The Prescient Anger of Arundhati Roy

Nine months can make a person, or remake her. In October, 1997, Arundhati Roy won the Booker Prize for her first novel, “The God of Small Things.” India had just turned fifty, and the country needed symbols to celebrate itself. Roy became one of them. Then, in July of 1998, she published an essay about …

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How Dr. Seuss Changed Education in America

In 1939, at the age of thirty-five, Theodor Seuss Geisel was tinkering with an invention that was doomed to failure. Geisel had published a few books under the name Dr. Seuss, but he was hoping that a device he had patented, the Infantograph, would be a money-maker at the techno-utopian New York World’s Fair, which …

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The Rock Critic Robert Christgau’s Big-Hearted Theory of Pop

Fifteen years ago, the rock critic Robert Christgau published a survey-of-the-literature essay called “In Search of Jim Crow: Why Postmodern Minstrelsy Studies Matter,” in The Believer. The essay, which is collected in “Book Reports: A Music Critic on His First Love, Which Was Reading,” gleans findings and arguments from academic sources and translates a takeaway …

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Eric Hobsbawm, the Communist Who Explained History

Eric Hobsbawm was a historian and a Communist. The first pursuit brought him great success. When he died, in 2012, at the age of ninety-five, nearly all of his books were still in print, his writings had been translated into more than fifty languages, and he was eulogized across the globe. He left behind an …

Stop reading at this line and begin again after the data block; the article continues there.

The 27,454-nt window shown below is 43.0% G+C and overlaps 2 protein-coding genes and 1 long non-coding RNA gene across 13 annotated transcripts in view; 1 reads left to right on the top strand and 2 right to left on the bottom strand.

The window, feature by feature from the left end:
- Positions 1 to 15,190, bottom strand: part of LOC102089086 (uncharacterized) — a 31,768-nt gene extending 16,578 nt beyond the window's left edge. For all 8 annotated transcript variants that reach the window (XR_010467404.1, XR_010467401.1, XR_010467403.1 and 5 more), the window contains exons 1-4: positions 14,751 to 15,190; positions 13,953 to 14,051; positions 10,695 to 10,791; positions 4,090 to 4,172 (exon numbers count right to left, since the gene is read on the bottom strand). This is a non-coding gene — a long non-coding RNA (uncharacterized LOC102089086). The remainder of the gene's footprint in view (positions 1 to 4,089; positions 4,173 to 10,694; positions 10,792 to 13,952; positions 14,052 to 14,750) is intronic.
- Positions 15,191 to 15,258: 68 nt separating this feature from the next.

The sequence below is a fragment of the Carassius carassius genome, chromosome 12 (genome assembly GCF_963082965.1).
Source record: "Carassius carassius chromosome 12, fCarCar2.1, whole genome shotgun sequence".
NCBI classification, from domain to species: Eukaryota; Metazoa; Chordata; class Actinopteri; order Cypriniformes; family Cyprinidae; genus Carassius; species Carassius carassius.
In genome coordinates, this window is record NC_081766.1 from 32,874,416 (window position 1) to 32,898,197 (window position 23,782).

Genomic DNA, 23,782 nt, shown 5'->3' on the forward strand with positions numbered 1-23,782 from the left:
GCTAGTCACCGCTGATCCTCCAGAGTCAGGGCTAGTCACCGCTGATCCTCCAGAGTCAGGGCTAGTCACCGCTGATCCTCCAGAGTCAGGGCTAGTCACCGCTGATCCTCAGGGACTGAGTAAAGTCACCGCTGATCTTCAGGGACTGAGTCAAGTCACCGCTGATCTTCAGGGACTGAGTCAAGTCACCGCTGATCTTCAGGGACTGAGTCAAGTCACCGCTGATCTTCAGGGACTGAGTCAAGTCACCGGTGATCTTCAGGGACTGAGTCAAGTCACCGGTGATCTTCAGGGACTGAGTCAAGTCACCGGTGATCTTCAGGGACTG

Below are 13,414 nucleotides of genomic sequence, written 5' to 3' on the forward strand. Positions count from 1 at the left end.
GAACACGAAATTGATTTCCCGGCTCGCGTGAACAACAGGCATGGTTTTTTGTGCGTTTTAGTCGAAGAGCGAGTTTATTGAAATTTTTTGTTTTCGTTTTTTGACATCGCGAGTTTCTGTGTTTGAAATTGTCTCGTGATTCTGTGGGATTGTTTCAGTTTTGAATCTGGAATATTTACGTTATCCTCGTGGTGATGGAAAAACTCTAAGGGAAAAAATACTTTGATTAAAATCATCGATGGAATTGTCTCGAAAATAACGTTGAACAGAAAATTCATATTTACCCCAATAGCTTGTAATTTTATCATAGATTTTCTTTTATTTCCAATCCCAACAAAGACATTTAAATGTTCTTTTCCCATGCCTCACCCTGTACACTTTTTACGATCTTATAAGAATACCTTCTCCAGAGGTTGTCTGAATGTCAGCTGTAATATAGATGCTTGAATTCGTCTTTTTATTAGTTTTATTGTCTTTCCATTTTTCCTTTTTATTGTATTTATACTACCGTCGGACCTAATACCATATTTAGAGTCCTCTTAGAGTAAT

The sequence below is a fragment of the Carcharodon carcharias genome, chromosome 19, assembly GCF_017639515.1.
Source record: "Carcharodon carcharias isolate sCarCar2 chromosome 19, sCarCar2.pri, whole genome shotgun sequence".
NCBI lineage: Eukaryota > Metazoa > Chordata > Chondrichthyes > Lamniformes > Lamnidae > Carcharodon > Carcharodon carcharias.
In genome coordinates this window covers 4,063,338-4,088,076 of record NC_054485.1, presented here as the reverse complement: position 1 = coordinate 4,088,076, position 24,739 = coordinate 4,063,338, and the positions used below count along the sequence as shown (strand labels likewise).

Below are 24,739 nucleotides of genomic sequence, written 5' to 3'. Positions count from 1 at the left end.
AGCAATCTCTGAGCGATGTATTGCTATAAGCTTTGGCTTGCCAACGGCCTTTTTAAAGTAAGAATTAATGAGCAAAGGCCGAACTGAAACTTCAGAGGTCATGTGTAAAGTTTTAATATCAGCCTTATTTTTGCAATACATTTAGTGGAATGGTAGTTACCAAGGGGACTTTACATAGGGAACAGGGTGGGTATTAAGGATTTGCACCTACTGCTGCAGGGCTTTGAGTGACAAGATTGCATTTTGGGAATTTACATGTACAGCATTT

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How Cults Made America

Most people have never heard of Cyrus Teed, which is a shame. He was born in Trout Creek, New York, in 1839. As a boy, he worked along the Erie Canal, experiencing some of the worst labor conditions that nineteenth-century America had to offer. As Adam Morris recounts in a new book, “American Messiahs,” Teed …

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The Professor and the Adjunct

John Sexton entered Brooklyn Prep, a Jesuit high school, in January, 1956, as a curious and passionate student in search of guidance. He quickly became enchanted with a charismatic young teacher named Charlie Winans, who dotted his freewheeling lectures with fleeting bits of advice on everything from the ideal wife to finding one’s true purpose. …

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In Y.A., Where Is the Line Between Criticism and Cancel Culture?

Late last month, the author Kosoko Jackson withdrew the publication of his début young-adult novel, “A Place for Wolves,” which had been slated for a March 26th release. The book, which follows two American boys as they fall in love against the backdrop of the Kosovo War, had garnered advance praise (“a tension-filled war setting, …

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